Ezekiel 47, 48. The Holy Land, its Beauty, Boundaries, and Divisions.

Now that the Temple and its worship, which are indispensable to the welfare of the land, have been described, Ezekiel directs his parting glance to the land itself, introducing his description with a beautiful and suggestive picture, particularly refreshing after the long stretch of minute ceremonial detail, of the life-giving stream that flowed from the heart of the sanctuary. The clearness and keenness with which the prophet's imagination is working, comes out in the frequent repetition of the word "Behold."


Verses 1-12

Ezekiel 47, 48. The Holy Land, its Beauty, Boundaries, and Divisions.

Now that the Temple and its worship, which are indispensable to the welfare of the land, have been described, Ezekiel directs his parting glance to the land itself, introducing his description with a beautiful and suggestive picture, particularly refreshing after the long stretch of minute ceremonial detail, of the life-giving stream that flowed from the heart of the sanctuary. The clearness and keenness with which the prophet's imagination is working, comes out in the frequent repetition of the word "Behold."

Ezekiel 47:1-12. The River of Life.—From under the threshold of the Temple the prophet, led by his supernatural guide, is startled to see water trickling out and flowing past the altar eastwards, growing deeper and stronger as it flows, in the direction of the Dead Sea, into which it finally falls. On the banks of the river were trees both fair and fruitful, which yielded food for the hungry, and healing for the sick; to all the desert region through which it flowed it brought beauty and life, and the life which it brought to the waters of the Dead Sea was abundantly evidenced by the shoals of fish, which recalled the teeming life of the great (Mediterranean) sea. The eyes of the prophet's faith can see even the fishermen with their boats and nets, all the way from Engedi on the middle of its western shores to Eneglaim on the north. Only the salt swamps and marshes in the neighbourhood of the sea would remain unaffected, in order that salt in the future might be as abundant as now. This splendid imagination vividly suggests the beneficent and life-giving influences that will stream forth from the Church of God upon the sick and famished souls of a dead and arid world. (In Ezekiel 47:8, "into the sea, etc." should read "into the salt waters.")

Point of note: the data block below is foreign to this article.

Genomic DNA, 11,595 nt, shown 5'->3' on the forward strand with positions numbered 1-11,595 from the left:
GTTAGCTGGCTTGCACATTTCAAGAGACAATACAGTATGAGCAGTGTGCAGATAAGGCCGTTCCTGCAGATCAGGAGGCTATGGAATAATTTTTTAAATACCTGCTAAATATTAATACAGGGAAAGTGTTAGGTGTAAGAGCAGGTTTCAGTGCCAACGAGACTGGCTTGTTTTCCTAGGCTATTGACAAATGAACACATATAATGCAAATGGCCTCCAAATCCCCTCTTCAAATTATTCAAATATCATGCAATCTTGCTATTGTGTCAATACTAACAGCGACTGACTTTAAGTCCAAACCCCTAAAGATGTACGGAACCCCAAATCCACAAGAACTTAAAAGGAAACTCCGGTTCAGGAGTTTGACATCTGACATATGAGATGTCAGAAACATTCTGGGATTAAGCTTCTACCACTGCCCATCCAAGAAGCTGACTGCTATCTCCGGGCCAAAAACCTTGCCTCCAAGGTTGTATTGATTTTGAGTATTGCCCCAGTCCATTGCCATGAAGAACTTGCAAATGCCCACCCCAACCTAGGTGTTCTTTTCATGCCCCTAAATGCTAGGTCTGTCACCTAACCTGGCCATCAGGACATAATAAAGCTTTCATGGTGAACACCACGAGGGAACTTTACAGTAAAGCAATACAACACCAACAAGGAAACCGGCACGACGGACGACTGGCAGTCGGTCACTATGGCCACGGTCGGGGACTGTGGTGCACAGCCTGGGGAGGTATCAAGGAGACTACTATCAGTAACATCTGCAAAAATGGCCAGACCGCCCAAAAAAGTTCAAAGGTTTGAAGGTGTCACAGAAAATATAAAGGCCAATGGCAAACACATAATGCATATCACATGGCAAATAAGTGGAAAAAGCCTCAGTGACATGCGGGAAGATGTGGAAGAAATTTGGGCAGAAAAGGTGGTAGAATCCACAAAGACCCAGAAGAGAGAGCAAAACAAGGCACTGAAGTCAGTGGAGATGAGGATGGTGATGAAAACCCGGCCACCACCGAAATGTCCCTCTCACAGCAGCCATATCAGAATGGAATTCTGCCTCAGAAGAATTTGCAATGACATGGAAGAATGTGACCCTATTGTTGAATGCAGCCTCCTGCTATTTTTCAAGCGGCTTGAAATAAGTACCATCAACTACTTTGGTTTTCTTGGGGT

Verses 13-20

Ezekiel 47:13-20. Boundaries of the Land.—The northern boundary was to run from a point on the Mediterranean a little north of Tyre eastward in the direction of Damascus, the eastern boundary would stretch along the sea of Galilee, the Jordan, and the Dead Sea to a point a little to the south, the southern boundary ran from this point west to the Mediterranean, which naturally constituted the western boundary. No land was included east of the Jordan. As Levi did not count (Ezekiel 44:28), the number twelve was made up by reckoning Joseph (Ezekiel 47:13) as two tribes—Ephraim and Manasseh. (Many of the places named in this list are unidentified.)


Verses 21-23

Ezekiel 47:21-23. The Law of the Alien.—For the purposes of the allotment, resident aliens who had families were to be reckoned as native Israelites.

 


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Text Courtesy of BibleSupport.com. Used by Permission.

Bibliography Information
Peake, Arthur. "Commentary on Ezekiel 47:4". "Arthur Peake's Commentary on the Bible ". http://odl.studylight.org/commentaries/pfc/ezekiel-47.html. 1919.